'Confidence is lost': Report on health-care overhaul finds major problems
Staff exhausted, surgeons threatening to walk, report says
A revealing look into the overhaul of Winnipeg's health-care system found staff at risk of burnout, no ongoing assessment of whether the revamp is even working, and surgeons threatening to walk out if Concordia's ER had been replaced with a walk-in clinic.
The report that convinced the Manitoba government last month to transition the emergency department at the northeast Winnipeg hospital into an urgent care centre was made public on Monday.
The findings of Dr. David Peachey show more egregious failings of the overhaul than the province previously let on.
His report exposes major human resource issues, from nurses encountering "unknown levels of stress" to "deep-seated unhappiness" among emergency department workers, and ER staff resigning because of the uncertainty at Concordia and Seven Oaks General Hospital.
'Confidence has been lost'
Peachey wrote that while there is consensus among health-care workers for an overhaul, there's widespread concern about the timeline.
"Overall, confidence has been lost" in Phase 2 of the revamp, reads the report, written by the consultant the province hired to assess the hospital reorganization plan, which started in 2017 based largely on his advice.
"The underpinning flaw has been stressed repeatedly as the absence of a timely risk assessment. There is general concern that there is inadequate capacity to care for inpatients after the acute phase of an admission, resulting in challenges in bed access and weak turnover data," it reads.
The report, however, notes the exception to overhaul support is the Manitoba Nurses Union and the 17 nurses who spoke with Peachey.
The nurses' concerns, Peachey wrote, are "exacerbated by a mixture of unpredictability and under-resourcing that have been fall-outs from consolidation." Some feared going to work because they'd have to work overtime, he said.
The report adds it is "entirely predictable that the quality of nursing care to patients is and will be compromised."
Manitoba Nurses' Union President Darlene Jackson said she feels vindicated by the report's findings, but is disappointed by the lack of suggested solutions.
"My biggest concern is even though this report highlights those issues ... there's absolutely no solution to any of these challenges," said Jackson.
The report recommends that nurses be involved in the assessment process going forward, but Jackson said nobody has extended an olive branch yet.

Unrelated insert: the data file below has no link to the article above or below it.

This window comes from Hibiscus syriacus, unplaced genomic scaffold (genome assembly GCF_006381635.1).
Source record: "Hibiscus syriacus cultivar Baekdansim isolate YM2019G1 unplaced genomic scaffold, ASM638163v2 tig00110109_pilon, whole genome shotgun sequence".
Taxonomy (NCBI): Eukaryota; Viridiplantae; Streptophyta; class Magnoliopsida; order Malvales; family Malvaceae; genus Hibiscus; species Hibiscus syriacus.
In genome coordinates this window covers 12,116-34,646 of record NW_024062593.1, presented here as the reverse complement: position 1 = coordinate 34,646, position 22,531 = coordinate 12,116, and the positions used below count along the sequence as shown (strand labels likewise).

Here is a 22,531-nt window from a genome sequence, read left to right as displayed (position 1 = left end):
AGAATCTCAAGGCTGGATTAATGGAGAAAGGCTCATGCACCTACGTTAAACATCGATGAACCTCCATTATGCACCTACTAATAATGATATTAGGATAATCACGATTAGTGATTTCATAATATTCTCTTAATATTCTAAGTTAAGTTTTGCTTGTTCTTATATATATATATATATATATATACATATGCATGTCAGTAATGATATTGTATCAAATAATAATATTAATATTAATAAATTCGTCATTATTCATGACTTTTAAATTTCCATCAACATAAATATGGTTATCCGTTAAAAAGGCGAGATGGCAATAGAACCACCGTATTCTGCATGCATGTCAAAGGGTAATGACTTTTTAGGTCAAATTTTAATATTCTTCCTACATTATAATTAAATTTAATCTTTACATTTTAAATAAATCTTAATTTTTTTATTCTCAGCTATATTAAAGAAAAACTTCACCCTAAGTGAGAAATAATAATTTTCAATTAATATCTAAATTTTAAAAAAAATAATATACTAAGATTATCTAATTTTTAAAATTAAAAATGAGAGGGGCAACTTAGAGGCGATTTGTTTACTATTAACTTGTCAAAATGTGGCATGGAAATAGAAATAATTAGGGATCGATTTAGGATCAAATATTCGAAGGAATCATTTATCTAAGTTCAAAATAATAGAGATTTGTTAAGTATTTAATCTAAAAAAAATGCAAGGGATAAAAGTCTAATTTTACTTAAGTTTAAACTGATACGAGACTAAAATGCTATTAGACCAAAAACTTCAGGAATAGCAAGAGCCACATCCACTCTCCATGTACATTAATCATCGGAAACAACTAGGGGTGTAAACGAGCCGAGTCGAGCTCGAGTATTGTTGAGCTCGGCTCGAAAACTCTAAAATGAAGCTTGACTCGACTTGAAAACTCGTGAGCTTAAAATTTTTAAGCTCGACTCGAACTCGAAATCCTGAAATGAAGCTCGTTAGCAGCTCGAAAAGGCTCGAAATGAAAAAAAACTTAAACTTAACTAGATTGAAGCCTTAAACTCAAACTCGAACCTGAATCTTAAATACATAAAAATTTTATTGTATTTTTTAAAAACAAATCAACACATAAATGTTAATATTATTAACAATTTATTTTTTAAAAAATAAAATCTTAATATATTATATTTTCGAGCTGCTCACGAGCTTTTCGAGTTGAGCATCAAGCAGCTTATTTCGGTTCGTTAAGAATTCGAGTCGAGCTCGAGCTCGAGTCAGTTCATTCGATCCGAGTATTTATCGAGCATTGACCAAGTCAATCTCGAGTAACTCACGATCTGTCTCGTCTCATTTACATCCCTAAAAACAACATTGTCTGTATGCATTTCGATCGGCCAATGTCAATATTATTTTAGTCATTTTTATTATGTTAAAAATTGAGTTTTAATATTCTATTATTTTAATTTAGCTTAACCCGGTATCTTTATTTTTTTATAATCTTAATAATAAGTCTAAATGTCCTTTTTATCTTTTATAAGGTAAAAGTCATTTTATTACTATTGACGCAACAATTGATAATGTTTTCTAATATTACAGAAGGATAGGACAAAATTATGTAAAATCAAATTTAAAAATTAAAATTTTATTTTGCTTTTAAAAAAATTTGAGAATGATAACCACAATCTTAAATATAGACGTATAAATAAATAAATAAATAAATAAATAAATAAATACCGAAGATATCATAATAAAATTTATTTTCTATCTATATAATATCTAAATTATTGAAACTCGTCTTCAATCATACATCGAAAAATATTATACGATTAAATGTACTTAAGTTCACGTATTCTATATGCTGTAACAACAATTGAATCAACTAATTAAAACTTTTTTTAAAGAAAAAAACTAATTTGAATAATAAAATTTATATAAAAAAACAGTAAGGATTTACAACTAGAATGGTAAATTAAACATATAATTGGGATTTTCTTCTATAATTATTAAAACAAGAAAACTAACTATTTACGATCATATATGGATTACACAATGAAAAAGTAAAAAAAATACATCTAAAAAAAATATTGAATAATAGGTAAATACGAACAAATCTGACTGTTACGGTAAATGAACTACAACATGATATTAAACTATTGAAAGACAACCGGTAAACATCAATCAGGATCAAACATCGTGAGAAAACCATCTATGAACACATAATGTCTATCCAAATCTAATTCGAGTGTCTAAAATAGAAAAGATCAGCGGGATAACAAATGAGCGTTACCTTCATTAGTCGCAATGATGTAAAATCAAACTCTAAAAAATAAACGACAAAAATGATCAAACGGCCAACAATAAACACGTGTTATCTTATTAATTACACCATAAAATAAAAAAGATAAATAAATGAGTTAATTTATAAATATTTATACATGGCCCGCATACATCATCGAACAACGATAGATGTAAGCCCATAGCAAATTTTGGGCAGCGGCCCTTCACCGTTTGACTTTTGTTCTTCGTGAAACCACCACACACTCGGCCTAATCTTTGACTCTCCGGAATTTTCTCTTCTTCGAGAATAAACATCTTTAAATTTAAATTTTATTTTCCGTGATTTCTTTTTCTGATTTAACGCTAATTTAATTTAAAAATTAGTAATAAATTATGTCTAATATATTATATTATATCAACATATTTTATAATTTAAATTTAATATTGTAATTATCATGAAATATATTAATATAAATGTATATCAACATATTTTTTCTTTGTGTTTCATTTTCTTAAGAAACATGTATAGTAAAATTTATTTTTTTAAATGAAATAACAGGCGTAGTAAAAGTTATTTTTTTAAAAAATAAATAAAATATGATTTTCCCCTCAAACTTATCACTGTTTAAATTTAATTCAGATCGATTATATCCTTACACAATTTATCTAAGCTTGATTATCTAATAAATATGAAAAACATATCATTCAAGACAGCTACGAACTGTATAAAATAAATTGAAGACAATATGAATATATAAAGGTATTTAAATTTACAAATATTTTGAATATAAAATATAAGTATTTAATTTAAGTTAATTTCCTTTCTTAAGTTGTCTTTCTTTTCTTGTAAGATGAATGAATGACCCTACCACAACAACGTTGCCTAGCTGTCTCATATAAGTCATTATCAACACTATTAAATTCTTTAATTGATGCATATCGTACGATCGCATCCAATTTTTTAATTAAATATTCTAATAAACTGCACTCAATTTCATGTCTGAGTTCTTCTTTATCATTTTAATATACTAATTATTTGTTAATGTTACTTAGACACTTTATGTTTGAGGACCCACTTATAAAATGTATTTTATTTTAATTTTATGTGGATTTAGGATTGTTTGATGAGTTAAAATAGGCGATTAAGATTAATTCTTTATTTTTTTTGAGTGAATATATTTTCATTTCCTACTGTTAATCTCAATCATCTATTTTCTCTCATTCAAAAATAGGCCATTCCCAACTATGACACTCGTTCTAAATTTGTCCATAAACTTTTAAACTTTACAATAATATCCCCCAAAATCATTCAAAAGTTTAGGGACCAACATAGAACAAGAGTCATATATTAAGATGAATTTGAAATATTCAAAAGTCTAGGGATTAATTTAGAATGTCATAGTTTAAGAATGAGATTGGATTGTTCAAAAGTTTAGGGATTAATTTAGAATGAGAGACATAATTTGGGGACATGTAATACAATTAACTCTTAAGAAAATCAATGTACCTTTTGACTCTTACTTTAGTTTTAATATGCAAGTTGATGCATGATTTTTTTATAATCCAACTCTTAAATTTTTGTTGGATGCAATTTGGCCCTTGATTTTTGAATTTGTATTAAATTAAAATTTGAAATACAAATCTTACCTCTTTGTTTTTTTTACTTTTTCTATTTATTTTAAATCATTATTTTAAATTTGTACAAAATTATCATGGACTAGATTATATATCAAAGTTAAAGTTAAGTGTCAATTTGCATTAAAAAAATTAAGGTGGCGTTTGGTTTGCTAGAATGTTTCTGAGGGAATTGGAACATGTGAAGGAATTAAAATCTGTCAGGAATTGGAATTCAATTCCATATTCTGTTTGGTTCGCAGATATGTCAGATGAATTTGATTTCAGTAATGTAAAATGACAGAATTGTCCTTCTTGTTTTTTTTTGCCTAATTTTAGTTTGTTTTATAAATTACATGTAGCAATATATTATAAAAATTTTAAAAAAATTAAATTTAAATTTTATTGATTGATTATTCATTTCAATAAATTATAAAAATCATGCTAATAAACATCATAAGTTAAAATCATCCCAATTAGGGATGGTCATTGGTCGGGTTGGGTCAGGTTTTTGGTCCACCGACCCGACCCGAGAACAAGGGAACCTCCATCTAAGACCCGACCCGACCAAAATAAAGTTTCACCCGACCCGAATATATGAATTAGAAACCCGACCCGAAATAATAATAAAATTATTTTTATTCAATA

Health Minister Cameron Friesen says the government isn't shying away from the problems being exposed. Regular assessments will be conducted going forward.
"We published the report because we don't have anything to hide," he said.
"I can tell you today: it's not the same system as the one that Dr. David Peachey first scrutinized again five weeks ago."
The plan to consolidate emergency care in Winnipeg from six locations to three locations was designed to cut wait times and find efficiencies.
Phase 2 of the revamp included shuttering Concordia's ER earlier this month and converting the emergency room at Seven Oaks Hospital into an urgent care centre this September.
Plan needed a check-in: Peachey
Peachey recommended that both emergency departments become urgent care centres.
His report explains that assessments of the health-care revamp should have been happening regularly.
He recommended putting most of the consolidation on hold, aside from the conversion of two emergency departments, so that "repair and restore" activities could take shape.
It's telling of the government that it wasn't keeping tabs, NDP Leader Wab Kinew argued.
The issue is "not that the government wasn't in the know; the issue is that the government had an obligation to make itself aware," he said.
Peachey found many human resource challenges as Concordia Hospital prepared to close its ER: Physicians becoming disengaged as they prepared their exit, the early resignations of respiratory therapists jeopardizing patient safety, and a destabilized emergency department caused by multiple resignations that resulted in high vacancies and overwhelmed staff.
It was believed frustration over the hospital's conversion was because people's concerns weren't being heard, Peachey wrote.
Beyond Concordia, he explained the sustainability of Seven Oaks' ER is at risk because of emergency department staff seeking other work.
He noted the "previously negligible" wait list for cardiac surgery has grown to around 100 patients, mainly because of a lack of cardiac nurse specialists and an inability to fill overtime hours.
In the midst of consolidation, the volume of emergency department patients has increased at Victoria General Hospital and Grace Hospital, Peachey wrote. Both facilities have struggled with nurse staffing.
The ER at St. Boniface Hospital is struggling to cope with an increase in patients, but hasn't seen a corresponding increase in funding, nor a patient flow strategy nor a regional risk assessment, Peachey wrote.